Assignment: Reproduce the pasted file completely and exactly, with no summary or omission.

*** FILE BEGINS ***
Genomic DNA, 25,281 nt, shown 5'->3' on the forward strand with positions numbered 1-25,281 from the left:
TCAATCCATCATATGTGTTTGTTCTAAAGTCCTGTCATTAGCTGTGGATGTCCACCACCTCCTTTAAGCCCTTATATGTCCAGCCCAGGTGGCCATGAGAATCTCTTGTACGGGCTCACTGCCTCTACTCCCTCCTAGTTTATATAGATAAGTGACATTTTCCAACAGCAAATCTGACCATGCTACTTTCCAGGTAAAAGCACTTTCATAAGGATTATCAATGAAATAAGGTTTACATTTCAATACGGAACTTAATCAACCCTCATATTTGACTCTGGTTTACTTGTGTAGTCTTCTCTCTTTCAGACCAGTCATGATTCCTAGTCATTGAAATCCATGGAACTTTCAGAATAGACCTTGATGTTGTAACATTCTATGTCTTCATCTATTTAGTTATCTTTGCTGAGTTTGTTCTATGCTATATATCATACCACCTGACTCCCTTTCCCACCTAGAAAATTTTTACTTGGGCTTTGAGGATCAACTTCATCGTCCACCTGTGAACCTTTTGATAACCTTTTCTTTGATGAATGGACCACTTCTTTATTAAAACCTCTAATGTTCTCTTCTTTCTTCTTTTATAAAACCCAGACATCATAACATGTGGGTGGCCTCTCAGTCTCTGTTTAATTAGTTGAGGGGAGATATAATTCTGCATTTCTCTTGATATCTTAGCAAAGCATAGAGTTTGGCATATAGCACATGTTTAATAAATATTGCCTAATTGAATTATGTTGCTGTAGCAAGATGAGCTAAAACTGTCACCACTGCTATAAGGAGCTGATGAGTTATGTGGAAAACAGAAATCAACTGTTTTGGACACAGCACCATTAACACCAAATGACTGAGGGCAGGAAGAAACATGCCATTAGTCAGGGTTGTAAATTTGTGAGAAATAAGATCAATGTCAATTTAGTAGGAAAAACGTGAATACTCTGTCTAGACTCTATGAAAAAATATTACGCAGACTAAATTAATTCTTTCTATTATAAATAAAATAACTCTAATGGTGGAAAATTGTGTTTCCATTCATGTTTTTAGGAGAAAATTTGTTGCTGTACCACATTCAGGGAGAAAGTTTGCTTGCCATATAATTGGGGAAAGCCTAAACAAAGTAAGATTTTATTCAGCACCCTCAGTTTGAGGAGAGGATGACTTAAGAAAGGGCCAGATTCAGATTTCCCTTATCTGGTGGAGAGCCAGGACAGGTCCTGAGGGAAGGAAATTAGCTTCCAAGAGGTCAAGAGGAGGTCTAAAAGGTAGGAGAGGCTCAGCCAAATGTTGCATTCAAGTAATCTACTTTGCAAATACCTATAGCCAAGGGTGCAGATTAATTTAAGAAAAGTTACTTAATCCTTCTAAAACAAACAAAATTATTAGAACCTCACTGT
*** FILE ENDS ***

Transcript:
Genomic DNA, 25,281 nt, shown 5'->3' on the forward strand with positions numbered 1-25,281 from the left:
TCAATCCATCATATGTGTTTGTTCTAAAGTCCTGTCATTAGCTGTGGATGTCCACCACCTCCTTTAAGCCCTTATATGTCCAGCCCAGGTGGCCATGAGAATCTCTTGTACGGGCTCACTGCCTCTACTCCCTCCTAGTTTATATAGATAAGTGACATTTTCCAACAGCAAATCTGACCATGCTACTTTCCAGGTAAAAGCACTTTCATAAGGATTATCAATGAAATAAGGTTTACATTTCAATACGGAACTTAATCAACCCTCATATTTGACTCTGGTTTACTTGTGTAGTCTTCTCTCTTTCAGACCAGTCATGATTCCTAGTCATTGAAATCCATGGAACTTTCAGAATAGACCTTGATGTTGTAACATTCTATGTCTTCATCTATTTAGTTATCTTTGCTGAGTTTGTTCTATGCTATATATCATACCACCTGACTCCCTTTCCCACCTAGAAAATTTTTACTTGGGCTTTGAGGATCAACTTCATCGTCCACCTGTGAACCTTTTGATAACCTTTTCTTTGATGAATGGACCACTTCTTTATTAAAACCTCTAATGTTCTCTTCTTTCTTCTTTTATAAAACCCAGACATCATAACATGTGGGTGGCCTCTCAGTCTCTGTTTAATTAGTTGAGGGGAGATATAATTCTGCATTTCTCTTGATATCTTAGCAAAGCATAGAGTTTGGCATATAGCACATGTTTAATAAATATTGCCTAATTGAATTATGTTGCTGTAGCAAGATGAGCTAAAACTGTCACCACTGCTATAAGGAGCTGATGAGTTATGTGGAAAACAGAAATCAACTGTTTTGGACACAGCACCATTAACACCAAATGACTGAGGGCAGGAAGAAACATGCCATTAGTCAGGGTTGTAAATTTGTGAGAAATAAGATCAATGTCAATTTAGTAGGAAAAACGTGAATACTCTGTCTAGACTCTATGAAAAAATATTACGCAGACTAAATTAATTCTTTCTATTATAAATAAAATAACTCTAATGGTGGAAAATTGTGTTTCCATTCATGTTTTTAGGAGAAAATTTGTTGCTGTACCACATTCAGGGAGAAAGTTTGCTTGCCATATAATTGGGGAAAGCCTAAACAAAGTAAGATTTTATTCAGCACCCTCAGTTTGAGGAGAGGATGACTTAAGAAAGGGCCAGATTCAGATTTCCCTTATCTGGTGGAGAGCCAGGACAGGTCCTGAGGGAAGGAAATTAGCTTCCAAGAGGTCAAGAGGAGGTCTAAAAGGTAGGAGAGGCTCAGCCAAATGTTGCATTCAAGTAATCTACTTTGCAAATACCTATAGCCAAGGGTGCAGATTAATTTAAGAAAAGTTACTTAATCCTTCTAAAACAAACAAAATTATTAGAACCTCACTGT